This technology was arguably more transformative and utopian than flying cars. Surveys show that people in most countries spend an average of 2 to 3 hours a day on housework and shopping — maybe an eighth of our waking life. And in addition to being unpaid, it’s pretty much our least favorite way to spend our time:
This is why The Jetsons focused on robots doing housework; they knew that this would be one of the technological innovations that would have the most immediate and unambiguously positive impact on Americans’ quality of life — especially women, who at that time were even more disproportionately burdened with housework than they are now. Housework is a job we want the robots to take.
It’s also no coincidence that the first robot that achieved widespread success in the consumer market was the humble Roomba, a disc-shaped automatic vacuum cleaner. But most household chores — washing dishes, doing laundry, and so on — have remained too difficult for robots.
That may now be changing. A Stanford/Google team recently released demo video of its new robot, the Mobile ALOHA, which does household tasks:
Basically, you walk the robot through the tasks about 50 times, and then it can do them itself from then on. There are many other similar multipurpose robot servants in the works. Here’s one being created at NYU, here’s one from Israel, here’s one from Dyson, and here’s yet another from Google. I have no idea who’s going to get there first, but I’m increasingly confident that someone’s going to get there soonish.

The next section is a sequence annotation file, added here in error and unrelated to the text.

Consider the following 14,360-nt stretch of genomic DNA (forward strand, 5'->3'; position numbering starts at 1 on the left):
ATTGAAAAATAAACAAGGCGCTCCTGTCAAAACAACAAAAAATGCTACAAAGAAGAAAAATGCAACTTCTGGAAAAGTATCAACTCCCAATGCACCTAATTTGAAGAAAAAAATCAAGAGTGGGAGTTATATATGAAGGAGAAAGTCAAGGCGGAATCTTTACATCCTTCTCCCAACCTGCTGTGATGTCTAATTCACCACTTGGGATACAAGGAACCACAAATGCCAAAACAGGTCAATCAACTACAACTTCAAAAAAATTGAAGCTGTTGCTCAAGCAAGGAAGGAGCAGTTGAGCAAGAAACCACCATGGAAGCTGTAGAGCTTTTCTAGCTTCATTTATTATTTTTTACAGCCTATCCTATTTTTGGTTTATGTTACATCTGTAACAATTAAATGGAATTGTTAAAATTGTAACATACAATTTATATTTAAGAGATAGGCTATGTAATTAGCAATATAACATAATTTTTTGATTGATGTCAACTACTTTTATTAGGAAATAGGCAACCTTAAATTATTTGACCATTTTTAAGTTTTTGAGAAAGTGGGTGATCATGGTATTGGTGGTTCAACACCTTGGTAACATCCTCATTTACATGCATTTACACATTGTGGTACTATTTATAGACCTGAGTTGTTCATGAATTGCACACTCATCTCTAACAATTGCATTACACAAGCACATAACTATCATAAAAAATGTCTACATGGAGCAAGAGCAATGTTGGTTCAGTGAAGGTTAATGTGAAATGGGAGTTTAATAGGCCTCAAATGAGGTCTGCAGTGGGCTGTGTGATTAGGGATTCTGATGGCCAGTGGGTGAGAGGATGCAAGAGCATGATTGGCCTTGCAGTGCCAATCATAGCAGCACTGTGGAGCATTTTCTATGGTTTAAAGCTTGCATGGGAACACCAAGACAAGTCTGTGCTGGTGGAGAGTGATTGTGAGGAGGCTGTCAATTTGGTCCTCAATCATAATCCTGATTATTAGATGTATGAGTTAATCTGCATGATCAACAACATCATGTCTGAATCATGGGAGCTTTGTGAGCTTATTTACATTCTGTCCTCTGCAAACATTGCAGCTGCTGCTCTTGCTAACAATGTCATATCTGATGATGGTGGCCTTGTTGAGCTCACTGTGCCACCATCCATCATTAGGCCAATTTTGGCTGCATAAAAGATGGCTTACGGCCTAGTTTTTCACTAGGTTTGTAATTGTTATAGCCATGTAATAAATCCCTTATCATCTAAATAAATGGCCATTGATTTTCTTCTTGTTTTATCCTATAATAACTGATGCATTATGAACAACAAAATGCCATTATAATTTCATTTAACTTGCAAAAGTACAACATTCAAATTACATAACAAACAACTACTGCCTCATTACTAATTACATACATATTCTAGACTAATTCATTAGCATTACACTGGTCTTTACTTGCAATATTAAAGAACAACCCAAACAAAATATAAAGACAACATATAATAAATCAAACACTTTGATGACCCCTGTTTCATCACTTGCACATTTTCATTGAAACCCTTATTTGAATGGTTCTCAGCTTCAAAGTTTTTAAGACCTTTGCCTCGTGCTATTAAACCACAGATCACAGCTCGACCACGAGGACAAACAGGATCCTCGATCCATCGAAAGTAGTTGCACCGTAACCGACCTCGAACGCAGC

I don’t think I’m ready to buy myself a robot servant just yet, but this is far closer to The Jetsons’ Rosie the Robot than anything that’s come before. Robots like this are downstream of two fundamental recent breakthroughs — modern machine learning, and improved batteries. Global venture funding for robotics startups has fallen from its 2021 peak, but those fundamental technological drivers remain, and the potential for a huge consumer market is obvious. And the coming of LLMs may be a game-changer, because it may allow robots to understand voice commands in a very flexible way (a whole bunch of teams are working on this, of course).
Is it too optimistic to think that by the end of this decade, robots will have started to free a nontrivial percent of people in developed countries from the drudgery of housework?
AI art is getting absolutely amazing
Much of the excitement around AI has focused on LLMs, probably because we tend to use conversability as our standard measure of general intelligence. LLMs absolutely exploded in quality in 2022 with the release of ChatGPT, and 2023 saw another substantial improvement in the form of GPT-4. I’m not sure if that pace of innovation will be sustained in 2024 — Dwarkesh Patel has a good post covering the (still unresolved) debate about whether synthetic data will make up for the fact that LLMs have now basically been trained on all the high-quality human writing ever produced. If that doesn’t pan out, we could see a slowdown in the improvement of the fundamental models; at that point, innovative effort would probably shift towards applications like psychotherapy or agents to help you do your office work.